- Relax and rest. If possible, a person can lie down with their head elevated and breathe deeply. Relaxing breaths can help minimize the symptoms of dry heaving.
- Food as tolerated. Once the vomiting has stopped, resume eating what appeals to you. Some find that plain foods such as porridge, toast, applesauce, broth, and bananas are easier to digest and reduce nausea. The key is to keep portions small.
- Ginger supplements, chews, gums, and drinks have long been used to reduce nausea. Ginger is now an ingredient in some brand name anti-nausea medications, such as Gravol Ginger Tablets.
- Isopropyl alcohol. A 2015 study found that smelling a packaged alcohol pad from 2.5 centimeters away for up to 4 minutes may help reduce nausea.
- Plain carbohydrates. Saltines, dry toast, plain rice, and oatmeal are often relatively easy to digest.
- Over-the-counter anti-nausea medications block the neurotransmitters that trigger nausea, dry heaving, and vomiting. Follow package instructions for use.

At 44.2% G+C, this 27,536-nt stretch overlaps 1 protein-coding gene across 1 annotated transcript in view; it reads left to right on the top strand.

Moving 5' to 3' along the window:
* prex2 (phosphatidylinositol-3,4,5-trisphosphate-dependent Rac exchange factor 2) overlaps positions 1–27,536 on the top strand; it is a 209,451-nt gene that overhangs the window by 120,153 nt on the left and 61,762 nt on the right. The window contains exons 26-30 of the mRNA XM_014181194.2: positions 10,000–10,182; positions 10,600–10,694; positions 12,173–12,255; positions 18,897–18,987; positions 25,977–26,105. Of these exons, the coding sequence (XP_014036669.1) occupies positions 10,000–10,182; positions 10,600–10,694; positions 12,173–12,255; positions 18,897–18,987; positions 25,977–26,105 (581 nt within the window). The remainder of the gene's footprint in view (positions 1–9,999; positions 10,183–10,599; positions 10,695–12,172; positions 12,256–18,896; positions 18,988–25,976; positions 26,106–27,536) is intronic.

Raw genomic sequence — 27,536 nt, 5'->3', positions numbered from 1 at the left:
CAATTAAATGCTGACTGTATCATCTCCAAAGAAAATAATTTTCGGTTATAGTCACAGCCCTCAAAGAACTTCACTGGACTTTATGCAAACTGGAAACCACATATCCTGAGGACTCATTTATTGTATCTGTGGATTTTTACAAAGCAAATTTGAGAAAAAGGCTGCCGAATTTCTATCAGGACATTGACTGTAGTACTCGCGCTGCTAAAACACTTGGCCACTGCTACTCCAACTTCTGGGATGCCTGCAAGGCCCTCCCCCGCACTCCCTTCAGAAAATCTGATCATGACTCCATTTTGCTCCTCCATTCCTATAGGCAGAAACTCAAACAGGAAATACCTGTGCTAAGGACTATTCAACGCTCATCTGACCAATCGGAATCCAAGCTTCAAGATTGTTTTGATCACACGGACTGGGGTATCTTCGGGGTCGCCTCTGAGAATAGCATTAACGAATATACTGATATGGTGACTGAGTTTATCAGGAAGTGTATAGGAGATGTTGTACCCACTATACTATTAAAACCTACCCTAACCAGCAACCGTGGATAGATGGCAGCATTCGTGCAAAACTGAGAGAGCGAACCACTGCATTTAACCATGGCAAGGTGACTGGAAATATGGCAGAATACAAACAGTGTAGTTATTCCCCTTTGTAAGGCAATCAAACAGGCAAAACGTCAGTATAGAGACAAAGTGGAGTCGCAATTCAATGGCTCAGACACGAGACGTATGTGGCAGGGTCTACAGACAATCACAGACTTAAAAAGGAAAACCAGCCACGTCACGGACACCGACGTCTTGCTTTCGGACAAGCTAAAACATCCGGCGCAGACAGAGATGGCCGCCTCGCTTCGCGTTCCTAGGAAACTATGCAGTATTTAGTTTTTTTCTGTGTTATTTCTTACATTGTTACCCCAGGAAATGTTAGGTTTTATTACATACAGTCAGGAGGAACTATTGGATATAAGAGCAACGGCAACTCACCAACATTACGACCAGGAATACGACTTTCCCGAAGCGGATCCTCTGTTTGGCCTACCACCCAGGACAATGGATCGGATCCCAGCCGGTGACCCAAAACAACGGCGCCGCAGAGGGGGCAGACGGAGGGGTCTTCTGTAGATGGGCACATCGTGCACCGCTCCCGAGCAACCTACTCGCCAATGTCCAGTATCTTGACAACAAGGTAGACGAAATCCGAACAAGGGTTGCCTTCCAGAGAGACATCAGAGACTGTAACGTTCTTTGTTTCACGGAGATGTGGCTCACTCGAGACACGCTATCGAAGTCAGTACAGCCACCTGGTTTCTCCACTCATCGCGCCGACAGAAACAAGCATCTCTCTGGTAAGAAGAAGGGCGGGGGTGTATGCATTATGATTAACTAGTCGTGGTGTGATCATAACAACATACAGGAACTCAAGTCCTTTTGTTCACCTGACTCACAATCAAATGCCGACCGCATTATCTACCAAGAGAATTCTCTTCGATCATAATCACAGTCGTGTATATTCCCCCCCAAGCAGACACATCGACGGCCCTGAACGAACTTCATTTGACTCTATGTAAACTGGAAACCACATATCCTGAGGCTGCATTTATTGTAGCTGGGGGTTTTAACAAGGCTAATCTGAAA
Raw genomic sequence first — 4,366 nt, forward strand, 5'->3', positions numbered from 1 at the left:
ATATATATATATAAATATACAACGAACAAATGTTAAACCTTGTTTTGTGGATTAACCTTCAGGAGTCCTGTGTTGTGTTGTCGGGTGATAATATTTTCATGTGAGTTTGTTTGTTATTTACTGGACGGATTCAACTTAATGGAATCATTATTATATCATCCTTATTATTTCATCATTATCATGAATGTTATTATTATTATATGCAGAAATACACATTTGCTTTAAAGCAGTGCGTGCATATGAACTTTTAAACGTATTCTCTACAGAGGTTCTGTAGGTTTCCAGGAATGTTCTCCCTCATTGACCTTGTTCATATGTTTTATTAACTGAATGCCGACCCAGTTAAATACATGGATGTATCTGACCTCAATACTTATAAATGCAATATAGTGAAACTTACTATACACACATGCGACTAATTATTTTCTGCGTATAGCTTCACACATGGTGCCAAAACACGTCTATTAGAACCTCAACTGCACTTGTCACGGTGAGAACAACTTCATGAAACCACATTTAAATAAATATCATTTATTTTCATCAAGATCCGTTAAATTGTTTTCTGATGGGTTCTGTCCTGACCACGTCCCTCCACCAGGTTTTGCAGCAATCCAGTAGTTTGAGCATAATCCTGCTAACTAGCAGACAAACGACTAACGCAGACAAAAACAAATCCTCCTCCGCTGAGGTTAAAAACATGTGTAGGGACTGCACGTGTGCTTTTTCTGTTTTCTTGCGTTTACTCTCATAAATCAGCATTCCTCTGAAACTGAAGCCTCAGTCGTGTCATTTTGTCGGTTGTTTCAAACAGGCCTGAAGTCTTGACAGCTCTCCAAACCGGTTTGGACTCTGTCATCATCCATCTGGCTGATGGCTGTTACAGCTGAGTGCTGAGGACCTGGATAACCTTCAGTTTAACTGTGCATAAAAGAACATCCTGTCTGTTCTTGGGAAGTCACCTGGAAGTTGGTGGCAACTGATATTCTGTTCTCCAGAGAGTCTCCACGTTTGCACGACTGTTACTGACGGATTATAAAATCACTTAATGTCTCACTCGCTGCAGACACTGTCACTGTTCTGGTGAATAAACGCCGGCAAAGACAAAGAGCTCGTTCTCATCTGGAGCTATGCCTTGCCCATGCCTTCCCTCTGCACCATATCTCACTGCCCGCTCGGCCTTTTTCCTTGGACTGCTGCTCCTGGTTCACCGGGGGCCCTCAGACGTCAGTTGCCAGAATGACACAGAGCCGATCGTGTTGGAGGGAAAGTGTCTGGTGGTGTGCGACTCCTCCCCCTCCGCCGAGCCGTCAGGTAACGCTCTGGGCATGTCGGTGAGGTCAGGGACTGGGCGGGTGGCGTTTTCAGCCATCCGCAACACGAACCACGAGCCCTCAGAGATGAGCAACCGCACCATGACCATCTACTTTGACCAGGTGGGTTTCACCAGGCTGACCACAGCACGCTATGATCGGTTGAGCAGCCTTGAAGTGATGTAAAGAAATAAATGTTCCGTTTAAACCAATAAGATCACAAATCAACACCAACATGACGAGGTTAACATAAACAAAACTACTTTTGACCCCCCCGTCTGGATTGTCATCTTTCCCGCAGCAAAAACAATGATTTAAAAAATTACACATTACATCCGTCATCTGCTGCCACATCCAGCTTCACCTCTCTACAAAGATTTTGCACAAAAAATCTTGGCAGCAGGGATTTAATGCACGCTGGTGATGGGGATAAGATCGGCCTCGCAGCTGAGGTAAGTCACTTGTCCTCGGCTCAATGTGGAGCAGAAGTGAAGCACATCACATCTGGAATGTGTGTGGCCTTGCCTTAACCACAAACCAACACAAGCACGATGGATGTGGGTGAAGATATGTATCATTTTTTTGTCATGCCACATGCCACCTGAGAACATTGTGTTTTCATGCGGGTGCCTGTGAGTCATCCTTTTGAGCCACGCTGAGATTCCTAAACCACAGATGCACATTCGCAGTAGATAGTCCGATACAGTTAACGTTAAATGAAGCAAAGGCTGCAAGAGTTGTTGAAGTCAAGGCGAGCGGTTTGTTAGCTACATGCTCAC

- Over-the-counter antacids contain compounds, such as calcium carbonate, magnesium, and baking soda, that help neutralize stomach acids.
- One small study has shown that inhalation of essential oils with ginger or a combination of ginger, spearmint, peppermint, and cardamom may lessen nausea after surgery.
If you have any questions, please consult with your doctor for the best solutions.
Hello Health Group does not provide medical advice, diagnosis or treatment.
Review Date: December 14, 2018 | Last Modified: December 14, 2018